Over the last 10 years, businesses have been increasingly turning to the rapidly developing field of neuromarketing—the practice of applying brain science and behavioral research to hone a sales pitch. Neuromarketing has been around for a while, but it’s only recently achieved respectability. 

Roger Dooley is the author of Brainfluence, and has been covering the field for over a decade.  He says neuromarketing’s reputation was damaged early on by overblown claims, that made it sound like mind-reading.

“If you were an academic and said you were going to investigate neuromarketing, it’d be kind of like saying  you were going to investigate parapsychology,” Dooley said. “Your colleagues would look at you with a lot of skepticism.”

There’s still no mind-reading machine, but in just the last couple of years, Dooley says the science has matured.

“The companies that are performing these services for clients are working with a much larger base of information than they had 8 years ago, and more experience, better technology and so on,” Dooley said.

One of those companies, Innerscope Research, is based right here in Boston. Innerscope is an arm of Neilson, the same company that puts out TV ratings, and they agreed to make me a test subject.

Dr. Carl Marci is the chief neuroscientist running the show. He hooked me up to a chest belt that captures medical-grad heart rate and skim conductivity, measures breathing, and measures acceleration. “Again, there’s very low risk to you as a participant,” Marci assured me.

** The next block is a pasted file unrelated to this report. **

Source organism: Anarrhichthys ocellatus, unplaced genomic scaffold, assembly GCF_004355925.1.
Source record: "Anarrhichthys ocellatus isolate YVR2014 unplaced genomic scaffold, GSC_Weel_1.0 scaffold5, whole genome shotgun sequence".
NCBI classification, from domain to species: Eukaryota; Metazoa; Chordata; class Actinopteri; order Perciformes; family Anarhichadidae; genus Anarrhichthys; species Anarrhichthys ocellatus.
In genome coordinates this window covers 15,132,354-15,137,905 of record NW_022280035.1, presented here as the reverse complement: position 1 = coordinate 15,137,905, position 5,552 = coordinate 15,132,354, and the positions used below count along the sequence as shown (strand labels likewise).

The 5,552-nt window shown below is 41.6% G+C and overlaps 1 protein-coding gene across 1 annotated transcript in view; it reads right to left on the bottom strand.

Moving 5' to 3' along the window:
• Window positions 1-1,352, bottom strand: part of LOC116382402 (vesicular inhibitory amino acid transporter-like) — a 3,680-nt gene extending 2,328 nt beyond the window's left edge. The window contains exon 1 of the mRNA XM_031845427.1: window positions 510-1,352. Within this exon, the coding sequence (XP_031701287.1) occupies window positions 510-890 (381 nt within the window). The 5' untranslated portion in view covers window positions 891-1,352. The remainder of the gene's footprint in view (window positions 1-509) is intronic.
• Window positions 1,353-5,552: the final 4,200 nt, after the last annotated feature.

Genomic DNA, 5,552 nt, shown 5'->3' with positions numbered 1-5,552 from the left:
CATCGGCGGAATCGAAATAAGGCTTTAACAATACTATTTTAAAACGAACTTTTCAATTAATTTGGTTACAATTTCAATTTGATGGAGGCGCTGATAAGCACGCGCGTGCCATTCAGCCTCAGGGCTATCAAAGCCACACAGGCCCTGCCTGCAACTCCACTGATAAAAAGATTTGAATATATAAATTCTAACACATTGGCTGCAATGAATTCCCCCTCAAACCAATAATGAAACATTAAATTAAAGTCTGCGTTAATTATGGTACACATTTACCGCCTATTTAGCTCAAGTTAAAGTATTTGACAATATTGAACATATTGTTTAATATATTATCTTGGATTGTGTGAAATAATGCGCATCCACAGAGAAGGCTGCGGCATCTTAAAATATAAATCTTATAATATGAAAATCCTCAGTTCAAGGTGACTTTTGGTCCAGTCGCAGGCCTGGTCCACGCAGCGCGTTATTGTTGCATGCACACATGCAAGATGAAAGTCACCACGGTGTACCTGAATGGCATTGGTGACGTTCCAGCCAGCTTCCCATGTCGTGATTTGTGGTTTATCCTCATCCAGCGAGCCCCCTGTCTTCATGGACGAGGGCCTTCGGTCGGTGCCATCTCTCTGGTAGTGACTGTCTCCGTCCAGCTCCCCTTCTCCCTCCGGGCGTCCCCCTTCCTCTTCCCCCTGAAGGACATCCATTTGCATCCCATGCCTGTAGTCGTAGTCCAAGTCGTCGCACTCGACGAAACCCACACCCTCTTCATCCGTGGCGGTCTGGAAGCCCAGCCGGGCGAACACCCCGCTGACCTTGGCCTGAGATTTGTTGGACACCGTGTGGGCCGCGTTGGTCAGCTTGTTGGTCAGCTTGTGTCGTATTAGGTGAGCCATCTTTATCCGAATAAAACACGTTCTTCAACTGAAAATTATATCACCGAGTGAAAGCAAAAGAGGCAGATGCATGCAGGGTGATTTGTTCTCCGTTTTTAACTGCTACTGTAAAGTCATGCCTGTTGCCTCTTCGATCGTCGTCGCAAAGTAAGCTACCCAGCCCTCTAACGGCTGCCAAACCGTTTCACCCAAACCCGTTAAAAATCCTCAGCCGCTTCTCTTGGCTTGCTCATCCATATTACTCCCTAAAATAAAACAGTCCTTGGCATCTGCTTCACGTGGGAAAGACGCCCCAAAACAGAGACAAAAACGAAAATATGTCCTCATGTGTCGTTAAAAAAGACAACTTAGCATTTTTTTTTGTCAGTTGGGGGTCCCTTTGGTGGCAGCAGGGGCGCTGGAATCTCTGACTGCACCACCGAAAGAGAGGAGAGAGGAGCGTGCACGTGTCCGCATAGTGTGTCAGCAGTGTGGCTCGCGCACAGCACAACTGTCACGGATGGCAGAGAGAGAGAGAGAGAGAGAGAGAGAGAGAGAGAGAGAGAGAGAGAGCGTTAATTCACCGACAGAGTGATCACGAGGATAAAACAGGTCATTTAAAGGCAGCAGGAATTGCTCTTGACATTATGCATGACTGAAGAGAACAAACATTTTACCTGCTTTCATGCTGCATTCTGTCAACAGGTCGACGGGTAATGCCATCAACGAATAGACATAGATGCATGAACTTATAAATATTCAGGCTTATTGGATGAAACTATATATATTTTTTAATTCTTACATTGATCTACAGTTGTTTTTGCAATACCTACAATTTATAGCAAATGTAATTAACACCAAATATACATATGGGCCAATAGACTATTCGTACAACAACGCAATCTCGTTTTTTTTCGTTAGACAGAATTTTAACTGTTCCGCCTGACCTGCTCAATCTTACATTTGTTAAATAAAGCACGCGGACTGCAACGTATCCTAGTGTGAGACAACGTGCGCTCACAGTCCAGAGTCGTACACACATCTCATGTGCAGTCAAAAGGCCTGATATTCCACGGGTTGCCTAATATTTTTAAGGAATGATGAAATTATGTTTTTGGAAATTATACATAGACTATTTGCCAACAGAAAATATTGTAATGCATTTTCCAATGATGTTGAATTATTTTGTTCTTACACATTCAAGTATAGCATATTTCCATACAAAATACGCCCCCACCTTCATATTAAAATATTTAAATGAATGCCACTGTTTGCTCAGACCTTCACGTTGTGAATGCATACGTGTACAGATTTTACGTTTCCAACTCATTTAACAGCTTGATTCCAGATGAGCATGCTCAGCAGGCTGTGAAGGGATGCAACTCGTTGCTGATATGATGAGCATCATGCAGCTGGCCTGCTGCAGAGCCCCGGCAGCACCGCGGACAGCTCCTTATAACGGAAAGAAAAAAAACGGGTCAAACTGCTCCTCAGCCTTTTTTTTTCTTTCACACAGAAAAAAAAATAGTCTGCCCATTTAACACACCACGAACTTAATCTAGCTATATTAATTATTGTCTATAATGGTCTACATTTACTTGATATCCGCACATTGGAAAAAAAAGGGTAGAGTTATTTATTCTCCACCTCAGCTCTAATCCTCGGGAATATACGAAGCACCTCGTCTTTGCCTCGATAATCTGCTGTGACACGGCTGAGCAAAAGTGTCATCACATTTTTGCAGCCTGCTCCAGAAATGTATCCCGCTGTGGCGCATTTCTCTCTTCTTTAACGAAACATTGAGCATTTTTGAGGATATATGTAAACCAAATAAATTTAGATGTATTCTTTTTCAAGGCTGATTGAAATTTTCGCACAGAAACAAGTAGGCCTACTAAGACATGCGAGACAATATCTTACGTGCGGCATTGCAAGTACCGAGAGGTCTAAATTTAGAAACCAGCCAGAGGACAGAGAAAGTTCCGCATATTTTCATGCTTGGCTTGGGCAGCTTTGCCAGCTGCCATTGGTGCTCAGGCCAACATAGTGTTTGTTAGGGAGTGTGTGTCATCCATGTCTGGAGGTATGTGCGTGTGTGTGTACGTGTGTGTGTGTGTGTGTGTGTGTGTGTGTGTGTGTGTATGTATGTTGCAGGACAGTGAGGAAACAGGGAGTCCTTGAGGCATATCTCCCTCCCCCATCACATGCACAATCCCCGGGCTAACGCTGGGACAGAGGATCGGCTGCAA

The most interesting data actually comes from the computer cameras that follow my facial expressions and eye movement. They produce a readout tracking individual emotions, like the characters from ‘Inside Out’: joy, fear, anger, disgust and sadness. Once I’m all hooked up, I’m shown a video montage.

First, a sentimental story about two brothers, fighting, but ultimately loving each other; it was an ad for Coca-Cola. The computer recorded something I was unaware of— my eyes flicking over and over to the coke bottle dozens of times. Throughout the montage, the devices did a really good job of tracking my emotions: my delight at a fun internet video of a drill bit splattering paint, joy at seeing Pee Wee Herman, and happiness thanks to another internet video of a baby laughing over ripped paper.

The last clip was from the PBS Newshour a few years ago—a clip where I was interviewed for my work with Frontline. Surprise for sure—I was not expecting to see myself.

“Yeah, part of what the biometrics is measuring is the relevance of content to the audience; so what’s more relevant than you to yourself?  So we should see some big spikes there when we look at the data,” Marci explained. 

I ask the doctor if the machine would be able to pick up me loathing myself. The self loathing wasn’t entirely a joke, Dr. Marcy had actually pulled up my least favorite TV appearance ever; I was standing in the cold, talking to a bank of lights, and didn’t look or sound my best.
And the computer read me like a book.  

“Oh my goodness, so there’s your spike to YOU,” said Marci, pointing to the data. I went from surprise, mixed with anger contempt and disgust—and then, those bad feelings settled down as I started to think—I actually wasn’t as bad as I remembered.  A little joy in the end.

Roger Dooley says data this detailed is invaluable for advertisers. 

“I think today it’s probably a safe bet that most big brands are doing some kind of neuromarketing work as part of their overall advertising effort,” said Dooley.

Now, having sat through a ton of political ads, you’re bound to be wondering: are politicians using neuromarketing techniques to tweak their ads and their message? Nielsen Consumer Neuroscience categorically does not do political work; but other neuromarketing companies do. Get ready for the world of “Neuropolitics.”